The offering of goods or services in commerce can allow for trademark rights to accrue at common law.  So, even if federal registration weren’t available, cannabis companies may establish common law trademark rights by providing delta-8 THC goods or services.  On the other hand, cannabis companies that provide delta-9 THC goods not in compliance with the Farm Bill cannot, at the federal level, because those goods are federally illegal.  Sellers of delta-8 THC products may be able to use this distinction to establish rights in trademarks and have them enjoy priority over their counterparts, including companies that hope to join the market once delta-9 THC is rescheduled, if ever.

At the federal level, delta-8 THC providers may find success at the USPTO when attempting to register their hemp related trademarks.  If a product has a low delta-9 THC concentration but a high delta-8 THC concentration, it may be compliant with the Farm Bill.  And so, the trademark for such goods may be registered with the USPTO.   

Ensuring that an application indicates that the goods meet the Farm Bill’s requirements could reduce the risk of a refusal by an Examiner.  Some applications for hemp related goods have registered because of a limitation to those with not more than 0.3% delta-9 THC.  It’s also important to ensure that applicants are candid with Examiners, so the chances of registration aren’t half-baked.  We previously discussed this in a separate post.  See Blunders That Made ‘Bakked’ Cannabis TM Go Up In Smoke.   

Given the divergent views of the states, it can be difficult for companies in the cannabis industry to establish priority and determine whether to apply for federal registration.  As a result, cannabis companies must be wary of what rights may be established concerning their valuable brands.

‘Twas a day in December, when all through the blog, we were writing ‘bout trademarks, as if in a fog.  When, what to our wondering eyes should appear, but holiday trademarks, so lovely and dear.  The PTO said, as it reviewed the files, we’ve got holiday trademarks, we’ve got ‘em in piles!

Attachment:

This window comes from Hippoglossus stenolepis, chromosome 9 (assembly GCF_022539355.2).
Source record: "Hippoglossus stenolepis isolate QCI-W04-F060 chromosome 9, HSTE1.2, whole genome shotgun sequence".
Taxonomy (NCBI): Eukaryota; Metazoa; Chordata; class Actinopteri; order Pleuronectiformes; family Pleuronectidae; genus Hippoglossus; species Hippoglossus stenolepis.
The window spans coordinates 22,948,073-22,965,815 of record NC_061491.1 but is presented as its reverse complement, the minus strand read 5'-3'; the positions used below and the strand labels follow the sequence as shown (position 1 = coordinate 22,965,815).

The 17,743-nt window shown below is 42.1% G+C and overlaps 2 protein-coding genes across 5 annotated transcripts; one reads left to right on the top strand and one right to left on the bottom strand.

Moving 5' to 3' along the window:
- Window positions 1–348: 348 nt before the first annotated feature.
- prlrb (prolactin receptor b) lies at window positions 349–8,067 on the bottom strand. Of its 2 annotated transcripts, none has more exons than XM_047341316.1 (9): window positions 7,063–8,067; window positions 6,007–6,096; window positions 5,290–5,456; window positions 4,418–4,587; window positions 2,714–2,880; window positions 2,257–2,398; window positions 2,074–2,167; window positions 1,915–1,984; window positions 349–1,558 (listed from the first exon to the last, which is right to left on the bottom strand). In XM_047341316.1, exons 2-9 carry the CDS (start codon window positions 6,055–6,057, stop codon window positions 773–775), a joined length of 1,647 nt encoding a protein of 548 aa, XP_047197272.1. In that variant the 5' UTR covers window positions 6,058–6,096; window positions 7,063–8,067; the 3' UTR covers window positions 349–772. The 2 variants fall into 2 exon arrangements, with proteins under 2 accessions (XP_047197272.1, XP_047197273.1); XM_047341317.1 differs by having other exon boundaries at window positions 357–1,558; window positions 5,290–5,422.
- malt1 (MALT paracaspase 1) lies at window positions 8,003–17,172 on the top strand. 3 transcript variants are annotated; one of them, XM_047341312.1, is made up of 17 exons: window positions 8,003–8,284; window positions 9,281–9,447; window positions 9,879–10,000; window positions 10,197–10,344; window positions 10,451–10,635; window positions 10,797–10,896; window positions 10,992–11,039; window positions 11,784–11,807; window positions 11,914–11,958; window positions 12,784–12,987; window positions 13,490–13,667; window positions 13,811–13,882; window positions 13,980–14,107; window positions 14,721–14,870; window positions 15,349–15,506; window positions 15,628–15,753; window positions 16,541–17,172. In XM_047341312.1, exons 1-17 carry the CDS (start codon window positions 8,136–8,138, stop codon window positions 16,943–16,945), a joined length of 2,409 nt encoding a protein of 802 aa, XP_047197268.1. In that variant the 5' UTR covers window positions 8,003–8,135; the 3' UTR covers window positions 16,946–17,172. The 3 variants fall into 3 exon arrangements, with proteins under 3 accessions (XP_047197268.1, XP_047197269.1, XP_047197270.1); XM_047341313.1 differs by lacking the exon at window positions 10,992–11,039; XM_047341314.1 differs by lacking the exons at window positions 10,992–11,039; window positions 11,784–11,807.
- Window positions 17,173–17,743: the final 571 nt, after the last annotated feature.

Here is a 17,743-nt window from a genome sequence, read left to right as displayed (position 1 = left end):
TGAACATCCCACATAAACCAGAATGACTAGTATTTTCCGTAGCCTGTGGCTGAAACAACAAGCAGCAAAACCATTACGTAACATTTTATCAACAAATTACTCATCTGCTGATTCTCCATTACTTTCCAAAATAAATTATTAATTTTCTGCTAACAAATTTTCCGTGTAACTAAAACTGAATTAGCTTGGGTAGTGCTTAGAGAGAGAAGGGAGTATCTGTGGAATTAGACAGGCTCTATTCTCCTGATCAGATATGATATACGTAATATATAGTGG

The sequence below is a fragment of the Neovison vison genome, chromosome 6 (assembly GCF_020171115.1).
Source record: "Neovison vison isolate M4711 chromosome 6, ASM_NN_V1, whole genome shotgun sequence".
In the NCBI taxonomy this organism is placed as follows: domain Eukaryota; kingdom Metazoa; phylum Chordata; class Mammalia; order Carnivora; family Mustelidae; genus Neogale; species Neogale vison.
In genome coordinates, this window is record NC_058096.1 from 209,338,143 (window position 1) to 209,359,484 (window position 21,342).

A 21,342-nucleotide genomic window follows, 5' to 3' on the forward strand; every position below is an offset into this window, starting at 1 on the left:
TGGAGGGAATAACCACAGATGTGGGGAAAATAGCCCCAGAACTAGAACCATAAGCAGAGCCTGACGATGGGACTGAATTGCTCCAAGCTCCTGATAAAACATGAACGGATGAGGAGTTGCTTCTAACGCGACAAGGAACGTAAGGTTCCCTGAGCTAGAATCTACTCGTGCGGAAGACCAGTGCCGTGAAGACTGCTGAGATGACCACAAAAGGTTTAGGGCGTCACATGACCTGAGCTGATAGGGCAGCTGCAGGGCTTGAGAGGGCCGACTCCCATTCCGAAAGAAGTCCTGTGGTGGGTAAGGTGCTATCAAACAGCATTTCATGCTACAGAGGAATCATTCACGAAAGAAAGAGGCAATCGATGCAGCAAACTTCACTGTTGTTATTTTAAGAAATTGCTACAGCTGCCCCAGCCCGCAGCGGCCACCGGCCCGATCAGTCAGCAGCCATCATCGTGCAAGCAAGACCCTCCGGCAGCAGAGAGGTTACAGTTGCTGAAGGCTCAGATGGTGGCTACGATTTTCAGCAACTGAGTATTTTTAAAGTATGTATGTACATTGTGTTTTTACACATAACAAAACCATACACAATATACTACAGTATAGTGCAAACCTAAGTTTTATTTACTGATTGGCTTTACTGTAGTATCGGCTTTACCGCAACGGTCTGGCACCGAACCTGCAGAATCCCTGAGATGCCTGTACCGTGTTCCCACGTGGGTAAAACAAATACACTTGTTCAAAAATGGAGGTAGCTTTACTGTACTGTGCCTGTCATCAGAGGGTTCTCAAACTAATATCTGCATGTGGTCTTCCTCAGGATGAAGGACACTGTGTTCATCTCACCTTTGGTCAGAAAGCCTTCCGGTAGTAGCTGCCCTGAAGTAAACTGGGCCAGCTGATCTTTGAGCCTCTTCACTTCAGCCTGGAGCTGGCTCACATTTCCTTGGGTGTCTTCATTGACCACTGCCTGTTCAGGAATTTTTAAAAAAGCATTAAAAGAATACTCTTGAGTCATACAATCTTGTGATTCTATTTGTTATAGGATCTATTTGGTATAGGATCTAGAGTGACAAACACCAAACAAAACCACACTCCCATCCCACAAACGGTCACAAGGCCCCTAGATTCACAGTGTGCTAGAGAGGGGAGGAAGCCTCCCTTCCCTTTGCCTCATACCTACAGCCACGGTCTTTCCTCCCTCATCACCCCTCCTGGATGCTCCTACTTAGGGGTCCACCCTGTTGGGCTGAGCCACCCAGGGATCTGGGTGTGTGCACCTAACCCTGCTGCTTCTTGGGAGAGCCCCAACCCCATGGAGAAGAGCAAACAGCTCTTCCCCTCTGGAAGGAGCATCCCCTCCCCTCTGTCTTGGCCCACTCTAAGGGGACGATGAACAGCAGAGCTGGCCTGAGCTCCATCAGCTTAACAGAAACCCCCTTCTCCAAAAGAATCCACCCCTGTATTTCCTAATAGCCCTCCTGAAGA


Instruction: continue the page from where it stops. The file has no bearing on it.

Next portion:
Have Yourself a Merry Little Trademark

Many folks enjoy watching holiday-themed romantic comedies.  You know the ones: a professional woman living in the big city goes to her small hometown for the holidays, falls in love with the recently widowed owner of a Christmas tree farm that the professional woman’s company is trying to destroy, the Christmas tree farm is saved, and the rest is history.  We’re pleased to report that Christmas romance is not just for the movies!  MR. CHRISTMAS became a registered trademark for “Christmas Ornaments and Decorations of the Non-Electrical Type” way back in 1966 (Registration No. 804025).  For decades, Mr. Christmas was alone, pining for his soulmate (we assume).  But then, in 2021, a Christmas miracle occurred: he found his true love, Mrs. Christmas (i.e., MR. CHRISTMAS’s owner successfully registered the MRS. CHRISTMAS mark, Registration No. 6434862).  Let’s make this one into a movie, rom-com producers!

Some folks love Christmas so much they want to keep the Christmas spirit alive all year.  As Ebeneezer Scrooge put it after being visited by the three ghosts: “I will honour Christmas in my heart, and try to keep it all the year.”  Scrooge wasn’t the only one who had that idea: a business owner registered ALWAYS CHRISTMAS & Design as a service mark in 1995 (Registration No. 1871712).

Speaking of Ebeneezer Scrooge, in 2006 and 2007, a German company attempted to register A CHRISTMAS CAROL and A Christmas Carol: Scrooge’s Ghostly Tale for use in connection with video games (what???) (Serial Nos. 78907963, 77074598).  The USPTO refused to register A CHRISTMAS CAROL, alone, because the Examining Attorney determined that the mark was merely descriptive.  The Examining Attorney did allow the application for A CHRISTMAS CAROL: SCROOGE’S GHOSTLY TALE to proceed to publication after the applicant agreed to disclaim “A CHRISTMAS CAROL”  and “SCROOGE” as descriptive.  No one opposed registration, but ultimately, the applicant failed to provide a statement of use evidencing use of the mark in commerce. Therefore, the application was deemed abandoned. Humbug!

Devoid of old-fashioned jingles and spooky narratives, the USPTO revived the party vibes.  In 2021, they allowed World of Illumination to register ROCKIN’ CHRISTMAS (Reg No. 6437502) for a drive-through light show so participants can rave and rock on in their joy-mobiles!

Hanukkah, Oh Hanukkah, Come Register the Trademarks

The same company that owns the MR. CHRISTMAS and MRS. CHRISTMAS registrations also holds a 2022 registration for a stylized version of MR. HANUKKAH (Registration No. 6854127).  As far as we can tell, however, MR. HANUKKAH does not yet have a partner.  We can only hope that one day true love will find MR. HANUKKAH as well.  See, we already have a rom-com movie sequel lined up!

Unlike MR. HANUKKAH, HANNAH THE HANUKKAH HERO (Registration No. 5082816) had to overcome some struggles to achieve registration for use in connection with “Plush dolls.”  In August 2016, the USPTO issued a notice of abandonment in connection with the application because the applicant had failed to timely file a statement of use.  Things were looking grim for HANNAH, but she persevered: a few days later, the Office accepted her petition to revive the application and accepted her specimen and statement of use, paving the way for registration of the mark in November 2016.  That was a close one!